Boy and Girl Woodland Park Grapplers Finish Successful Seasons

Brady Hankin’s Bid for Fourth Consecutive State Title Falls Just Short

Trevor Phipps

Photo By Paul Magnuson

The high school winter sports programs are starting to wrap up, with the clock ticking for possible post-season action.

Most of the sports teams have already played their final regular season matches, and some are awaiting to see if they will find themselves partaking in tournament play.

The high school wrestlers ended their regular season matches at the beginning of the month. Then on Feb. 11, both the girls’ and boys’ wrestlers went to the regional tournament.

The regionals are the last match of the year for many grapplers, as only those who place earn the chance to compete in the state championship tournament that took place last weekend. Luckily, both teams had more than one wrestler that did well enough to compete in the state championship.

On the boys’ wrestling squad, the team qualified their three senior veteran grapplers. “All of our young blood got put out, but all of our seniors made it to state,” boys’ wrestling Coach Casey Hankin said.

This year the team had a high number of freshmen and lower classmen that are still working on learning the sport and becoming competitive. None of the new freshmen class made the cut, but the team was at the state tourney to cheer on seniors Brady Hankin, Adam Garner, and Eli Garner.

In probably the biggest heartbreaker of the state tourney last weekend for Woodland Park fans, Brady Hankin’s bid for a fourth consecutive state title fell short by just a single point. He lost to Fort Lupton sophomore D’mitri Garza-Alarcon in the final match by a 4-3 decision.  The two had faced each other several times this season in the 138-pound  weight class in the 3A division, with Garza-Alarcon getting the upper hand, but not by much.   (For more results of the state tourney, check our Facebook page and complete state tourney details will be published in TMJ’s March 1 issue.)

Regional Wrestling Championships

According to Coach Hankin, Adam Garner was the most impressive wrestling star at regionals as he took home the first place trophy in his weight class. Adam’s brother, Eli Garner, also qualified for state by snagging the third place spot on the podium.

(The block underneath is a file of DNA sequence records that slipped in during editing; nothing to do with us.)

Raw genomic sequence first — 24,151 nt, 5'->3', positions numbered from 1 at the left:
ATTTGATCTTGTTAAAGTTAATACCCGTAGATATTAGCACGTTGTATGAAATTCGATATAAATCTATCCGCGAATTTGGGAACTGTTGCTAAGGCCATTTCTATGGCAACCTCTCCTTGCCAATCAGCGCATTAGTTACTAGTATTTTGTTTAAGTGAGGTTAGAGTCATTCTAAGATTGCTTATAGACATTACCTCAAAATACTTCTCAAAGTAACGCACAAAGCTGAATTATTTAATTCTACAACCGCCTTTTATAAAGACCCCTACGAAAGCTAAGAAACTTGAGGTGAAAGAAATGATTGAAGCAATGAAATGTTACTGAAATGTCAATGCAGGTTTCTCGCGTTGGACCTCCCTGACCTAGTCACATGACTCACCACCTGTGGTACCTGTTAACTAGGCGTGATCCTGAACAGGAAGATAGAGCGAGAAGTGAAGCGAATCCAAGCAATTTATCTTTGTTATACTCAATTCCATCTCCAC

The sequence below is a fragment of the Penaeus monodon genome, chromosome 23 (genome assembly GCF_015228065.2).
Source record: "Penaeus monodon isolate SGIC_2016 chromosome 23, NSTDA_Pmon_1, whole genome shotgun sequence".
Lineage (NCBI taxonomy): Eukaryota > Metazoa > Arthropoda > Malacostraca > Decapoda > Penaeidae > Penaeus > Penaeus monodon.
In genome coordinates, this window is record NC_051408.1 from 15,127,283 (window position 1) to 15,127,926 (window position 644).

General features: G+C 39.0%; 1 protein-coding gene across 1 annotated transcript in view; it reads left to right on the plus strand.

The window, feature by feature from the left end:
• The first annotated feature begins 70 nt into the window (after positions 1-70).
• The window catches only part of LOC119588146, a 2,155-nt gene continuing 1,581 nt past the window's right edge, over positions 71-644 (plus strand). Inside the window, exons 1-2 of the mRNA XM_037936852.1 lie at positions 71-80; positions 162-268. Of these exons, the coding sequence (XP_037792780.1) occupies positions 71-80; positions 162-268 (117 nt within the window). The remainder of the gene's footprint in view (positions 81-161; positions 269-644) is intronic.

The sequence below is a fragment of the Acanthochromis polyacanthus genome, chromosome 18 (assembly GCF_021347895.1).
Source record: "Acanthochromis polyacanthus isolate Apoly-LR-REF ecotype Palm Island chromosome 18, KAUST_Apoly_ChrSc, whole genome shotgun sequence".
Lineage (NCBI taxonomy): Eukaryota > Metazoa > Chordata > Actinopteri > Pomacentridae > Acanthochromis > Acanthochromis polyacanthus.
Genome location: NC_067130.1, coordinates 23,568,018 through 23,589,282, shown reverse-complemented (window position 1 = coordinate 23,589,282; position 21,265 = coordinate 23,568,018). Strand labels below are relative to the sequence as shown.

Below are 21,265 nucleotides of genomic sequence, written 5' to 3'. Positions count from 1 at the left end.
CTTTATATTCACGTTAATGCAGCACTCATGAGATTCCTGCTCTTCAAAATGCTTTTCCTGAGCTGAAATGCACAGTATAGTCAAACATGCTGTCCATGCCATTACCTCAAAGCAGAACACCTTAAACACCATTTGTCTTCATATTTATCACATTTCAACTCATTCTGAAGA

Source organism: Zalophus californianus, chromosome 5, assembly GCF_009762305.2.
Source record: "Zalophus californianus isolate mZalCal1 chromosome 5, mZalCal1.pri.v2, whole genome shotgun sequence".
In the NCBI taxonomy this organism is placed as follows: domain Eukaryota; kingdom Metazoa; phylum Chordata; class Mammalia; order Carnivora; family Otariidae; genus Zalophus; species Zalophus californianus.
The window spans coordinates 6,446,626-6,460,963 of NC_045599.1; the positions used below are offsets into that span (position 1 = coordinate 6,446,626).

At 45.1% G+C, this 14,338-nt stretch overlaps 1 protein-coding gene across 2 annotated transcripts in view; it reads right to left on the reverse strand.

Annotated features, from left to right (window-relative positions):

The team’s star wrestler, Brady Hankin (the son of Coach Hankin), has won the first place title in a variety of weight classes for the last three years in a row. If he would have prevailed in the state championship this year, Brady Hankin  would have become one of only about 30 people that have won state in wrestling all four years of their high school career in the history of the sport. Insiders believe that Brady’s opponent in the state and regional finals, Garza-Alarcon, may now gain this distinction within a couple of years.

The final results, though, aren’t too surprising. Hankin has lost a couple matches this year. During the regional tournament, Brady fell into second place, losing to the Fort Lupton sophomore in the final bout. Hankin won all of his matches in the regional and state championships until Saturday’s final duel with Garza-Alarcon. Although this loss was a heartbreaker, especially by such as tight margin, Brady Hankin reigns as Woodland Park’s most successful grappler in years.

For the younger members of the wrestling squad,  the coach said that they need to work hard in the off-season to be competitive next year. “Our guys are coming in at 150 lbs. and up,” the coach said. “And, they are wrestling seniors mostly guys who are very mature physically and mentally and just stronger than them. What they need to do is just hone their skills and strengthen up over the summer so that they come back leaner, fitter, and more mature.”

Female Grapplers Go to State Championship

The girls’ wrestling team also had two teammates that did well enough to qualify. Junior star wrestler Trinity Diamond and sophomore Arial Johns both did well enough to make it to the state finals.

Diamond has been wrestling for several years as a part of the junior wrestling club and has used her experience to make it to the top. She qualified for state her freshman year and then just barely missed the opportunity last year due to the pandemic.

Diamond has made history being the first WPHS girl to qualify for state and the first to do so twice. Johns has also gone down in the record books as the second female wrestler to make it to state.

Susie Elderbaum was another wrestler that had a chance to make it to the finals. But, according to the girls’ wrestling coach Dustin Rodriguez, Elderbaum had a rough day at regionals and just missed a chance to qualify.

According to Rodriguez, Diamond’s experience has been the main key to her success. “Trinity (Diamond) has the most experience on the team,” the coach said. “She knows what to expect, she knows what we are dealing with, and she is a good wrestler. The majority of girls she has been wrestling, she has been wrestling for years.”

Johns has only been wrestling for close to two years, but Rodriguez said her “above and beyond dedication” has helped her be successful. “She (Arial Johns) is probably the most dedicated wrestler we have,” Rodriguez said. “She takes it amongst herself to get in the gym and work out and eat healthy. She is constantly texting me asking me for tips and to send her videos for different things that can help her when she’s away from the mat.”

Both of the girls, though, had to face off against wrestlers that have beaten them earlier in the season to start off the state championships.